20 Pages Posted: 19 Oct 2017 Last revised: 1 May 2018
Date Written: April 24, 2018
Financial collateral is a concept that starts from the idea of traditional security interests and is then developed considerably further. Security interests are restricted in their scope of application and typically impose a number of requirements and limitations on the creditor (security taker) and on the debtor (security provider). The purpose of these requirements and limitations for security interests is to contain the negative impact on other creditors of the security taker, in particular through publicity requirements and strict rules on whether and how security was enforceable in case of insolvency of the debtor.
These rules are however too inflexible to cater for a number of needs of financial market participants. The latter therefore tend to stretch the boundaries of secured transaction imposed by property and insolvency law. As a result, transactions occur that are akin to security interest in terms of protection of the secured creditor but leave much more flexibility to the parties, in particular in terms of economic use of the asset (see the remarks on fix and floating charges, above). However, creating asset backed positions outside the system of recognised security interests entails elevated legal risk, in particular recharacterisation and avoidance risk, should one of the parties become insolvent.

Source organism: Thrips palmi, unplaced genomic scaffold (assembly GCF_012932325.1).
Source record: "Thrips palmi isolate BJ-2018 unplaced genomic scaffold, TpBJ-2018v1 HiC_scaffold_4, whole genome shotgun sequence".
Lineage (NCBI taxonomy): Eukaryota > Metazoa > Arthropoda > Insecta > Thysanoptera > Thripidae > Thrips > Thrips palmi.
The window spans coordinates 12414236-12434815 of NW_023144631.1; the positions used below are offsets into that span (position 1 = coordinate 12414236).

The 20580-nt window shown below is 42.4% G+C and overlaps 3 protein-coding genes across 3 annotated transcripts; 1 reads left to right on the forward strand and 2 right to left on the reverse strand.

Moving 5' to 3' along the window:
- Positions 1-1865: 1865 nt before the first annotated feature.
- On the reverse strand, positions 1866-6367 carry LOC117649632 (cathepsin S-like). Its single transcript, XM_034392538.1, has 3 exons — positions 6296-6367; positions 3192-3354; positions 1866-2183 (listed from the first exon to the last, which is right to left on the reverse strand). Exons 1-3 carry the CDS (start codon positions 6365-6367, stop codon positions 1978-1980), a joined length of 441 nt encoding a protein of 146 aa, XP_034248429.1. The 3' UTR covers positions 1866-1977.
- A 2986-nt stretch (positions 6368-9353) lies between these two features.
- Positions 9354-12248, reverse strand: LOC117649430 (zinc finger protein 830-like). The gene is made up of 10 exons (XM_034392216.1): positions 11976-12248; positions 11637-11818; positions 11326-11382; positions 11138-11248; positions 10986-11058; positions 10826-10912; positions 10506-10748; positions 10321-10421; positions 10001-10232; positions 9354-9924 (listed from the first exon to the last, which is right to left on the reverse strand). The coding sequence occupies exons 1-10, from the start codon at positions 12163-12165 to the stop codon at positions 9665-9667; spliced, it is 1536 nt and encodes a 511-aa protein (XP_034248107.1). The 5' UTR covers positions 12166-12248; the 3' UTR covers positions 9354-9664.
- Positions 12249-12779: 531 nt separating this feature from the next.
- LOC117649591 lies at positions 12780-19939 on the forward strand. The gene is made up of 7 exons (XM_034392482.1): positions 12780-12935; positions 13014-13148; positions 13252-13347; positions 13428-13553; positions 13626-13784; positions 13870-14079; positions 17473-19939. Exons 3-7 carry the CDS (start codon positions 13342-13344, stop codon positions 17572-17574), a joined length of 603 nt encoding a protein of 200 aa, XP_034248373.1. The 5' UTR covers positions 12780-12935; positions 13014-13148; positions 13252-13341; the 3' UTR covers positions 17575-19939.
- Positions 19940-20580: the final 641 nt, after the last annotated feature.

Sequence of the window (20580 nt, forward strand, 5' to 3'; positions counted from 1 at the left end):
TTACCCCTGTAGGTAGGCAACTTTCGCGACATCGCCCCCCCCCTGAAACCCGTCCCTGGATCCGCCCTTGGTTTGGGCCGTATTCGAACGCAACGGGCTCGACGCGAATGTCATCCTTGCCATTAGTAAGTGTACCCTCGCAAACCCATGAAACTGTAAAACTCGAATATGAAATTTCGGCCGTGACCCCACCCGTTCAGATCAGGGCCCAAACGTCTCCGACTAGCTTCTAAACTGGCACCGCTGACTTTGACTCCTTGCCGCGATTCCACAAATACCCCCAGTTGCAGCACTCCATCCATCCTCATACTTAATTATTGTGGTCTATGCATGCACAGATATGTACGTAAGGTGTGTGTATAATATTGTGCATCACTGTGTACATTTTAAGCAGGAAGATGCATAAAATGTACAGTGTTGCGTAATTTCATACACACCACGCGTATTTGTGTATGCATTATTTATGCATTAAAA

In the last two to three decades the relevant market practice has crystallised and is now commonly called ‘financial collateral’. Legislators in advanced financial markets have recognised this market practice and accordingly removed the legal uncertainty that was associated with it. In the EU, the relevant national statutes are based on the Financial Collateral Directive, commonly called FCD.
Keywords: Security, Financial Collateral, Insolvency, Repo, Securities lending
JEL Classification: K11, K12, K22, K33
Suggested Citation: Suggested Citation